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Heckling Brown's 'green' speech

I read the first few sentences and could feel my hackles rising, so here is a stream of consciousness barracking of the speech:

I am delighted to have been invited here today by His Royal Highness, the Prince of Wales - and let me start by praising him, on behalf of everyone attending the events today, for the immense contribution he has made to raising public awareness of the need to look after the planet on which we live - and to stimulating action on sustainability by both business and governments.

I want a knighthood

And I am pleased too to be here with so many distinguished businessmen and women -- all of whom understand that your reputation and success depends on the investments you make not just in new products but in the communities you serve.

They want knighthoods, or at least jobs on quangos once they retire.

A year ago today, 1000 business leaders gathered together across ten locations in Britain to pledge to take action on climate change, within their companies and with their employees, suppliers and customers.

Remember that? I don’t.

The event sparked the May Day Network - a national movement of businesses taking a lead in moving the UK towards a low carbon economy.

Yup, all pretty obscure.

And today you have come to report back on the progress that has been made.

I have heard that half of you have provided information to business in the community about your carbon footprint;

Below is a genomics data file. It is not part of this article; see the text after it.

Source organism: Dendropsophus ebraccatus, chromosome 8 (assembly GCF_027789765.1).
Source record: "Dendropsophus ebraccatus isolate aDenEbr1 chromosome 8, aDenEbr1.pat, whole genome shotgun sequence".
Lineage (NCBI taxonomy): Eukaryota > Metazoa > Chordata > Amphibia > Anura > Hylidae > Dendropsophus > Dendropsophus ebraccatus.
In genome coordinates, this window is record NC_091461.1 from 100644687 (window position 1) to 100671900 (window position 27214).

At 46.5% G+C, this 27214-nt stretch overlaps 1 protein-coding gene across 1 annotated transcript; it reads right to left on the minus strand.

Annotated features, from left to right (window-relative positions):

Half of you’. So he has an audience of sympathisers, and half of them manage to follow the script.

  • 40 per cent of you have set and reported on carbon reduction targets;

And they might not have done a damned thing about lowering them. Maybe they have told staff to go outside for breath breaks.

  • And many others have made energy efficiency savings by changing working practices.

Like not changing dead lightbulbs?

All great achievements.

Oh absolutely. Let’s have an orgy of self-congratulation

But despite these advances, you are here today - and so am I - because we all know that more must be done. And we want many others to see the benefits of joining with us in our endeavour.

You can’t just sent in a form and expect a knighthood you know.

So this morning I want to talk to you not just about the challenge of climate change but about its opportunities:

  • the opportunity to create jobs, to build businesses, to grow exports, to drive productivity;

Uh-huh. Yeah, right.

  • and more than that, the opportunity to liberate the creativity and innovation of British companies and British communities. For nothing less than this will enable us to meet the challenge.